constructor, relative to the address of `lhs`

given in `γ`

. We define the operator `.["Some.0"]`

when we define the option type and generate such definitions for all user-defined enum types.

We then encapsulate the address `γ0_0`

in a proper Rust reference:

`let* value := M.alloc (borrow γ0_0) in`

of type `ref A`

in the original Rust code. Finally, we call the function `is_equal`

on the two references `value`

and `rhs`

, with some boilerplate code to read and allocate the variables.

## General translation

We generalize this translation to all patterns by:

- flattening all the or patterns
`|`

so that only patterns with a single choice remain, - evaluating each match branch in order with the
`match_operator`

operator, - in each branch, evaluating the inner patterns in order. This evaluation might fail at any point if the pattern does not match. In this case, we return the special value
`M.break_match`

and continue with the next branch.

At least one branch should succeed as the Rust compiler checks that all cases are covered. We still have a special value `M.impossible`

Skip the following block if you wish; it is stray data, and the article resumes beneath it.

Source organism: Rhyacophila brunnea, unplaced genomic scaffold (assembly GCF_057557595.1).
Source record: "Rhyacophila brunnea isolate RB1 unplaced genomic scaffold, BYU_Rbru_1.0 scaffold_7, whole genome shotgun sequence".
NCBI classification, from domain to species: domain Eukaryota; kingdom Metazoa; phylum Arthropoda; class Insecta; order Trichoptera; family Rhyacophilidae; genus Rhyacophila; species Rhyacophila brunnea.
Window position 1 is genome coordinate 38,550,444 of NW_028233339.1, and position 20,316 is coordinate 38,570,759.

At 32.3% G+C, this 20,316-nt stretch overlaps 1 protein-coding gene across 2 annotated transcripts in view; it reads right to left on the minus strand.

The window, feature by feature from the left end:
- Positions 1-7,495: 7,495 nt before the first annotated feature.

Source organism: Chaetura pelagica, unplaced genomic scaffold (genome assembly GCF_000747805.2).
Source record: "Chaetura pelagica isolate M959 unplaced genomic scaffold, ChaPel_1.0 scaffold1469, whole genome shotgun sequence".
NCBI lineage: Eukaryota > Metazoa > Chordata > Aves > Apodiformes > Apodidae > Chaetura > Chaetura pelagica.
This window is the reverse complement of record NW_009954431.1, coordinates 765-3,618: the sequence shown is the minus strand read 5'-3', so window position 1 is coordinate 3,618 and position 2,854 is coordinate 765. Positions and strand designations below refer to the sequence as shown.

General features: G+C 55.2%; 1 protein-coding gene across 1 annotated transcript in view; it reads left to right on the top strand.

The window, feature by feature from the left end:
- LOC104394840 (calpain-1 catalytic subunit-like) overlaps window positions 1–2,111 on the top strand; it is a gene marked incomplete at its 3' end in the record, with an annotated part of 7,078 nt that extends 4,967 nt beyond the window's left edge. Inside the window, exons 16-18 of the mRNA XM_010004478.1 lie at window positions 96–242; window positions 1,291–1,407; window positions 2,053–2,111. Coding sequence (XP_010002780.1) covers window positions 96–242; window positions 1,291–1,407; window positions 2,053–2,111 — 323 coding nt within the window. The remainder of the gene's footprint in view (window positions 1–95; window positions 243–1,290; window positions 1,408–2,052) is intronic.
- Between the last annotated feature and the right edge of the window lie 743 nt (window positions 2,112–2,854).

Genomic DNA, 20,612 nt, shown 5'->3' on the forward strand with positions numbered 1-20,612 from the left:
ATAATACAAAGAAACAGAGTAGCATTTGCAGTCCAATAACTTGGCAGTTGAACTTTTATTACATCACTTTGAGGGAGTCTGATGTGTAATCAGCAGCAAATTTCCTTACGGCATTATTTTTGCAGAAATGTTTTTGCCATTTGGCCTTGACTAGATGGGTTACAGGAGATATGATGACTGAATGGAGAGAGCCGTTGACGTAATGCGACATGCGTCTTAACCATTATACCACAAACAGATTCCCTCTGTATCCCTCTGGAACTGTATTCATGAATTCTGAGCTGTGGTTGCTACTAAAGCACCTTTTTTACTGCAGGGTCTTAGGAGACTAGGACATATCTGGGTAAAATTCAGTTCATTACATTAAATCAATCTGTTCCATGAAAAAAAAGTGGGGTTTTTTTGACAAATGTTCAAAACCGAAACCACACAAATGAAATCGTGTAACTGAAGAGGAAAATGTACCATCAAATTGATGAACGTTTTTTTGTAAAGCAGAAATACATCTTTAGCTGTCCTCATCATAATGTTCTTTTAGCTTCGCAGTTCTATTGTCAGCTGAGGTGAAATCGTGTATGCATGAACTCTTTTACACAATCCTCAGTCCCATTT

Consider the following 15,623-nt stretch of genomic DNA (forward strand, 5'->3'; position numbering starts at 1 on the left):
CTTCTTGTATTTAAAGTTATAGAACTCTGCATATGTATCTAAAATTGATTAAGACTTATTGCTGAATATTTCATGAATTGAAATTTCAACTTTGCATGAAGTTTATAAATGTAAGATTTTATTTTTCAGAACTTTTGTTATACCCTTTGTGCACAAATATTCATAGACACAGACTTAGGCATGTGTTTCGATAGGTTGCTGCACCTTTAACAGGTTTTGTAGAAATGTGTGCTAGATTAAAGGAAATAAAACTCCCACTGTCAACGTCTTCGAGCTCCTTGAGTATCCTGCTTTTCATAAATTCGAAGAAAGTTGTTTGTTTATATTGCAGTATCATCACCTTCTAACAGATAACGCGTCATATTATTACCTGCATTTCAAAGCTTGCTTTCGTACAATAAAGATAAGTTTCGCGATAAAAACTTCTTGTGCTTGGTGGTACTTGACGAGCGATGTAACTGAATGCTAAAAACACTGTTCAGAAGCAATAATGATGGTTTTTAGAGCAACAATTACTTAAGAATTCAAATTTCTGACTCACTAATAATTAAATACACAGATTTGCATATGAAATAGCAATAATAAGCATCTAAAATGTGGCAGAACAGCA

in Coq for the case where no patterns match and satisfy the type checker.

We distinguish and handle the following kind of patterns (and all their combinations):

- wild patterns
`_`

, - binding patterns
`(ref) name`

or`(ref) name as pattern`

(the`ref`

keyword is optional), - struct patterns
`Name { field1: pattern1, ... }`

or`Name(pattern1, ...)`

- tuple patterns
`(pattern1, ...)`

, - literal patterns
`12`

,`true`

, ..., - slice patterns
`[first, second, tail @ ..]`

, - dereference patterns
`&pattern`

.

This was enough to cover all of our examples. The Rust compiler can also automatically add some `ref`

patterns when matching on references. We do not need to handle this case as this is automatically done by the Rust compiler during its compilation to the intermediate THIR representation, and e directly read the THIR code.

## Conclusion

In this blog post, we have presented how we translate Rust patterns to the proof system Coq. The difficult part is handling the `ref`

patterns, which we do by matching in two steps: matching on the values and then computing the addresses of the sub-fields.

If you have Rust smart contracts or programs to verify, feel free to email us at contact@formal.land. We will be happy to help!